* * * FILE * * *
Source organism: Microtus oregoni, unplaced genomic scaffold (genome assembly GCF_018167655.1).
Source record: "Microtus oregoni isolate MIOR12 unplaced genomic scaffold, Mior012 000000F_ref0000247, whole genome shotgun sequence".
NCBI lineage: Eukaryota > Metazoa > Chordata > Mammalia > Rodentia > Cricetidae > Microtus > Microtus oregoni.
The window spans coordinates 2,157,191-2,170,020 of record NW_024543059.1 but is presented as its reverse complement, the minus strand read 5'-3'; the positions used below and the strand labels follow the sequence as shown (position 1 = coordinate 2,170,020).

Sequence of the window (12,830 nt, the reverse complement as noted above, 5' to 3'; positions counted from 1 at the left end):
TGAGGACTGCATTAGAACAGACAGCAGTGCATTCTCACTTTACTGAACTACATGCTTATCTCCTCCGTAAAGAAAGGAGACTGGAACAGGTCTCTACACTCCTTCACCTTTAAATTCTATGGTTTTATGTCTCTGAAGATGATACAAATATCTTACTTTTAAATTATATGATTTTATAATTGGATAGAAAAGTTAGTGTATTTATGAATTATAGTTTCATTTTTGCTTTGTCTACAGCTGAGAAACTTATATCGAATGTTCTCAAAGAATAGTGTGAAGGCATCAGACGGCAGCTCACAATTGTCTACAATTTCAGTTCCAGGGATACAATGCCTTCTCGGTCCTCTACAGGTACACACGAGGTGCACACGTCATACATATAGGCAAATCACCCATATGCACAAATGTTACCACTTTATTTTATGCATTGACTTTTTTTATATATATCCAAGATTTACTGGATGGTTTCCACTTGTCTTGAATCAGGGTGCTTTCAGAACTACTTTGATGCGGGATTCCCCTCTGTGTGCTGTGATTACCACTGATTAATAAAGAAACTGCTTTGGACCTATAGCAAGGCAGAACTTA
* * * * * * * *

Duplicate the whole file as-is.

Source organism: Microtus oregoni, unplaced genomic scaffold (genome assembly GCF_018167655.1).
Source record: "Microtus oregoni isolate MIOR12 unplaced genomic scaffold, Mior012 000000F_ref0000247, whole genome shotgun sequence".
NCBI lineage: Eukaryota > Metazoa > Chordata > Mammalia > Rodentia > Cricetidae > Microtus > Microtus oregoni.
The window spans coordinates 2,157,191-2,170,020 of record NW_024543059.1 but is presented as its reverse complement, the minus strand read 5'-3'; the positions used below and the strand labels follow the sequence as shown (position 1 = coordinate 2,170,020).

Sequence of the window (12,830 nt, the reverse complement as noted above, 5' to 3'; positions counted from 1 at the left end):
TGAGGACTGCATTAGAACAGACAGCAGTGCATTCTCACTTTACTGAACTACATGCTTATCTCCTCCGTAAAGAAAGGAGACTGGAACAGGTCTCTACACTCCTTCACCTTTAAATTCTATGGTTTTATGTCTCTGAAGATGATACAAATATCTTACTTTTAAATTATATGATTTTATAATTGGATAGAAAAGTTAGTGTATTTATGAATTATAGTTTCATTTTTGCTTTGTCTACAGCTGAGAAACTTATATCGAATGTTCTCAAAGAATAGTGTGAAGGCATCAGACGGCAGCTCACAATTGTCTACAATTTCAGTTCCAGGGATACAATGCCTTCTCGGTCCTCTACAGGTACACACGAGGTGCACACGTCATACATATAGGCAAATCACCCATATGCACAAATGTTACCACTTTATTTTATGCATTGACTTTTTTTATATATATCCAAGATTTACTGGATGGTTTCCACTTGTCTTGAATCAGGGTGCTTTCAGAACTACTTTGATGCGGGATTCCCCTCTGTGTGCTGTGATTACCACTGATTAATAAAGAAACTGCTTTGGACCTATAGCAAGGCAGAACTTA